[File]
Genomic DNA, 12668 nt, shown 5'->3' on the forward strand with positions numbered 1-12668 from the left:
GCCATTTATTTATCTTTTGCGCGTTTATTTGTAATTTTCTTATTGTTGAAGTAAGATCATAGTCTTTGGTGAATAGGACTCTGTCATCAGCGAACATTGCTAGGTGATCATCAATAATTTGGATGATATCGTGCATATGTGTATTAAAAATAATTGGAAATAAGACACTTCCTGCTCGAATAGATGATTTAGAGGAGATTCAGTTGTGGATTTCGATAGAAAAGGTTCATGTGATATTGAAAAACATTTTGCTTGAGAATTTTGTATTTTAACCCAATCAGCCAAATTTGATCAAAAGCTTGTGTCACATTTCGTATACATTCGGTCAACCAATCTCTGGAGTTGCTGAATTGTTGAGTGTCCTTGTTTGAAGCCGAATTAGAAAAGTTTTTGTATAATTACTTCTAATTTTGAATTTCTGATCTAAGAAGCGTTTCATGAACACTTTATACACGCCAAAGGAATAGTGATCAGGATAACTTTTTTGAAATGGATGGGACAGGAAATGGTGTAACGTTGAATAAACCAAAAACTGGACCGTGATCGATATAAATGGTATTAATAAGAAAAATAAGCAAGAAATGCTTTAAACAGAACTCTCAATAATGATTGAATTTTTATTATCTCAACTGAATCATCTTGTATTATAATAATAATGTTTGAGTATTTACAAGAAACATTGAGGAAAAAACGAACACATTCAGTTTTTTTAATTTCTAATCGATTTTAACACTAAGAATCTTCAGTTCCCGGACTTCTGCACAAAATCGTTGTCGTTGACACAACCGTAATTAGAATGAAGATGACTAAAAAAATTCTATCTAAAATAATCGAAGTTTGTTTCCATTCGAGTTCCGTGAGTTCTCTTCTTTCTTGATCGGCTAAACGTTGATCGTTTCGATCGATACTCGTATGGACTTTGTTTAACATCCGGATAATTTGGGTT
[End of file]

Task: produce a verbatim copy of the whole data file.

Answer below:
Genomic DNA, 12668 nt, shown 5'->3' on the forward strand with positions numbered 1-12668 from the left:
GCCATTTATTTATCTTTTGCGCGTTTATTTGTAATTTTCTTATTGTTGAAGTAAGATCATAGTCTTTGGTGAATAGGACTCTGTCATCAGCGAACATTGCTAGGTGATCATCAATAATTTGGATGATATCGTGCATATGTGTATTAAAAATAATTGGAAATAAGACACTTCCTGCTCGAATAGATGATTTAGAGGAGATTCAGTTGTGGATTTCGATAGAAAAGGTTCATGTGATATTGAAAAACATTTTGCTTGAGAATTTTGTATTTTAACCCAATCAGCCAAATTTGATCAAAAGCTTGTGTCACATTTCGTATACATTCGGTCAACCAATCTCTGGAGTTGCTGAATTGTTGAGTGTCCTTGTTTGAAGCCGAATTAGAAAAGTTTTTGTATAATTACTTCTAATTTTGAATTTCTGATCTAAGAAGCGTTTCATGAACACTTTATACACGCCAAAGGAATAGTGATCAGGATAACTTTTTTGAAATGGATGGGACAGGAAATGGTGTAACGTTGAATAAACCAAAAACTGGACCGTGATCGATATAAATGGTATTAATAAGAAAAATAAGCAAGAAATGCTTTAAACAGAACTCTCAATAATGATTGAATTTTTATTATCTCAACTGAATCATCTTGTATTATAATAATAATGTTTGAGTATTTACAAGAAACATTGAGGAAAAAACGAACACATTCAGTTTTTTTAATTTCTAATCGATTTTAACACTAAGAATCTTCAGTTCCCGGACTTCTGCACAAAATCGTTGTCGTTGACACAACCGTAATTAGAATGAAGATGACTAAAAAAATTCTATCTAAAATAATCGAAGTTTGTTTCCATTCGAGTTCCGTGAGTTCTCTTCTTTCTTGATCGGCTAAACGTTGATCGTTTCGATCGATACTCGTATGGACTTTGTTTAACATCCGGATAATTTGGGTT